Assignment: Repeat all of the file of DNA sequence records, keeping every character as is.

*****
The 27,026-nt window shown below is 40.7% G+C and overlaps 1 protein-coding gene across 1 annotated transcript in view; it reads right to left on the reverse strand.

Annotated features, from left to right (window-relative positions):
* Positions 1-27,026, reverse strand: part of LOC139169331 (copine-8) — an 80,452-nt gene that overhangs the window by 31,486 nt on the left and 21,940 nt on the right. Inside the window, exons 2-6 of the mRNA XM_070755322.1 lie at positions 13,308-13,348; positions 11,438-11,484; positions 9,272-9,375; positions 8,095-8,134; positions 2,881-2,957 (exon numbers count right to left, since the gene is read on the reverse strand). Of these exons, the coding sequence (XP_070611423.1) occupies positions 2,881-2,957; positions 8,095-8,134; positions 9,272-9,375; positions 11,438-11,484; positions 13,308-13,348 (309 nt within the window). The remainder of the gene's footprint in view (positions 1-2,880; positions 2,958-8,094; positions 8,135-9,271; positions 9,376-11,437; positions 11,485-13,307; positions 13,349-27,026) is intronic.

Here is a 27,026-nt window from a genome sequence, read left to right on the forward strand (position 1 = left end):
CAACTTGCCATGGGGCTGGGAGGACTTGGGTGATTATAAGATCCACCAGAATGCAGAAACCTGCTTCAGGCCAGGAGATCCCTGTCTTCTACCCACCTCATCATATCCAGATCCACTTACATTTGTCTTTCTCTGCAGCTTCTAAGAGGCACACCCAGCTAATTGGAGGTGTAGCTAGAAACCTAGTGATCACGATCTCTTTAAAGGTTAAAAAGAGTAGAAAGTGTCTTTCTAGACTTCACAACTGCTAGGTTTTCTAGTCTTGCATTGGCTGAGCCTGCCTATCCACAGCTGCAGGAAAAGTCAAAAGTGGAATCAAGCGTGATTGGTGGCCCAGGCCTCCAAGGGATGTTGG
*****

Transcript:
The 27,026-nt window shown below is 40.7% G+C and overlaps 1 protein-coding gene across 1 annotated transcript in view; it reads right to left on the reverse strand.

Annotated features, from left to right (window-relative positions):
* Positions 1-27,026, reverse strand: part of LOC139169331 (copine-8) — an 80,452-nt gene that overhangs the window by 31,486 nt on the left and 21,940 nt on the right. Inside the window, exons 2-6 of the mRNA XM_070755322.1 lie at positions 13,308-13,348; positions 11,438-11,484; positions 9,272-9,375; positions 8,095-8,134; positions 2,881-2,957 (exon numbers count right to left, since the gene is read on the reverse strand). Of these exons, the coding sequence (XP_070611423.1) occupies positions 2,881-2,957; positions 8,095-8,134; positions 9,272-9,375; positions 11,438-11,484; positions 13,308-13,348 (309 nt within the window). The remainder of the gene's footprint in view (positions 1-2,880; positions 2,958-8,094; positions 8,135-9,271; positions 9,376-11,437; positions 11,485-13,307; positions 13,349-27,026) is intronic.

Here is a 27,026-nt window from a genome sequence, read left to right on the forward strand (position 1 = left end):
CAACTTGCCATGGGGCTGGGAGGACTTGGGTGATTATAAGATCCACCAGAATGCAGAAACCTGCTTCAGGCCAGGAGATCCCTGTCTTCTACCCACCTCATCATATCCAGATCCACTTACATTTGTCTTTCTCTGCAGCTTCTAAGAGGCACACCCAGCTAATTGGAGGTGTAGCTAGAAACCTAGTGATCACGATCTCTTTAAAGGTTAAAAAGAGTAGAAAGTGTCTTTCTAGACTTCACAACTGCTAGGTTTTCTAGTCTTGCATTGGCTGAGCCTGCCTATCCACAGCTGCAGGAAAAGTCAAAAGTGGAATCAAGCGTGATTGGTGGCCCAGGCCTCCAAGGGATGTTGG